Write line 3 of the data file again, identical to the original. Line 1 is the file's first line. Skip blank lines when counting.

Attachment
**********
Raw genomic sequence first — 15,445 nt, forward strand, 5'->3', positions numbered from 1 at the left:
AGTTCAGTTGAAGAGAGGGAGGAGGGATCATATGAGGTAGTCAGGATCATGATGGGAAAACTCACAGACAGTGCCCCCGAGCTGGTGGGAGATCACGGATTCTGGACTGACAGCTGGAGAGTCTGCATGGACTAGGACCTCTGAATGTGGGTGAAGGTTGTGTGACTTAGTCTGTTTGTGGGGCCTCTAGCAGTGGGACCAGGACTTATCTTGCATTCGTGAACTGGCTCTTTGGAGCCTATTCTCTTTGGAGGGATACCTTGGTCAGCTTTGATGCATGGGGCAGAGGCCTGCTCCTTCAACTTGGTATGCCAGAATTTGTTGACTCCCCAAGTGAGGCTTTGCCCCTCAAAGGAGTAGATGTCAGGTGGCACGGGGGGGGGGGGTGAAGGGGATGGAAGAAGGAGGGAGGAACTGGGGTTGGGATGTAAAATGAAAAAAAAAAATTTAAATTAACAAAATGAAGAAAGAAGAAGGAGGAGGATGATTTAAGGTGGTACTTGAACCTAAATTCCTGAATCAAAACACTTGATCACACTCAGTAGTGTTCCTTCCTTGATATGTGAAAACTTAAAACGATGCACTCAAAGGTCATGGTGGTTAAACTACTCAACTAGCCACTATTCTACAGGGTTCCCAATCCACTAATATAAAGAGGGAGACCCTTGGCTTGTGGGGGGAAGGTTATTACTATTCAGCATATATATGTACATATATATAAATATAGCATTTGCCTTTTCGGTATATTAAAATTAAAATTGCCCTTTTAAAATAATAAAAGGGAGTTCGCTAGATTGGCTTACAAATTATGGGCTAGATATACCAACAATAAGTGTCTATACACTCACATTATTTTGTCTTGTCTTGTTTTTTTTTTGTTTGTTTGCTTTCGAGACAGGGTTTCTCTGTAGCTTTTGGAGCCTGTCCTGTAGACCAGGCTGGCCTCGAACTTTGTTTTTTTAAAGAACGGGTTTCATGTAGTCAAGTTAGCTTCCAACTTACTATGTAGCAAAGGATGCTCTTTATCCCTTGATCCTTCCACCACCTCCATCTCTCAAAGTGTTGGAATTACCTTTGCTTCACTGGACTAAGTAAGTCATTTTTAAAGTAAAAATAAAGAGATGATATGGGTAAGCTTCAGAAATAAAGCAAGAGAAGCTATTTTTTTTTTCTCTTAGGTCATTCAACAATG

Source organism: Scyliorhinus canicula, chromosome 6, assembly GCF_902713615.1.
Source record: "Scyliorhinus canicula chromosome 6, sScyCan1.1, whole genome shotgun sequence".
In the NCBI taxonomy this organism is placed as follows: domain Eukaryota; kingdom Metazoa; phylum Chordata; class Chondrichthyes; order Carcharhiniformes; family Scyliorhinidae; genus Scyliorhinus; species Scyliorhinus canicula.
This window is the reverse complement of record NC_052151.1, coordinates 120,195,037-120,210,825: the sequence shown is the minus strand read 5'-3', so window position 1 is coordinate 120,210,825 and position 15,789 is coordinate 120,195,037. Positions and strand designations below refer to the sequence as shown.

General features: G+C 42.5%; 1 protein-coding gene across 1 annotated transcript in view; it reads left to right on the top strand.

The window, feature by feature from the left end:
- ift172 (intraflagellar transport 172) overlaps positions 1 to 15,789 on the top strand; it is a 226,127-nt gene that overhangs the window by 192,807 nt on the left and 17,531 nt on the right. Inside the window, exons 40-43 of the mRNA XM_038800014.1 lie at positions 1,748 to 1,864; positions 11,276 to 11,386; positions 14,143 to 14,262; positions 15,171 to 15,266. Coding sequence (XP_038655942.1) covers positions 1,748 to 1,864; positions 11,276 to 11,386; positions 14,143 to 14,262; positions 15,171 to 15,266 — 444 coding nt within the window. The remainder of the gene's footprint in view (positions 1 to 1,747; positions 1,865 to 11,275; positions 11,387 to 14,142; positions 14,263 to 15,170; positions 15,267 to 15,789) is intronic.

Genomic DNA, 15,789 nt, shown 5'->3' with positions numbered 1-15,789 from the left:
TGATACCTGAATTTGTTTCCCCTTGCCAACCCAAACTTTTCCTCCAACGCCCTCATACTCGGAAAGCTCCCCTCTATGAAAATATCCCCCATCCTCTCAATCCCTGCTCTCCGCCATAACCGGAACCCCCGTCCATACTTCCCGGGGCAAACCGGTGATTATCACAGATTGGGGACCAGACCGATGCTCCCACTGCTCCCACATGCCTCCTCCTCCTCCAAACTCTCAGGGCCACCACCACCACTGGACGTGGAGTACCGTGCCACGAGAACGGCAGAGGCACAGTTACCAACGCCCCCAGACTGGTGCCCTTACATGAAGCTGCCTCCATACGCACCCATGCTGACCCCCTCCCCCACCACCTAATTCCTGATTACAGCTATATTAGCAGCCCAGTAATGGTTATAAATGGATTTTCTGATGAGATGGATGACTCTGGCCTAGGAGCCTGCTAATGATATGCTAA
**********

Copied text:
Source organism: Scyliorhinus canicula, chromosome 6, assembly GCF_902713615.1.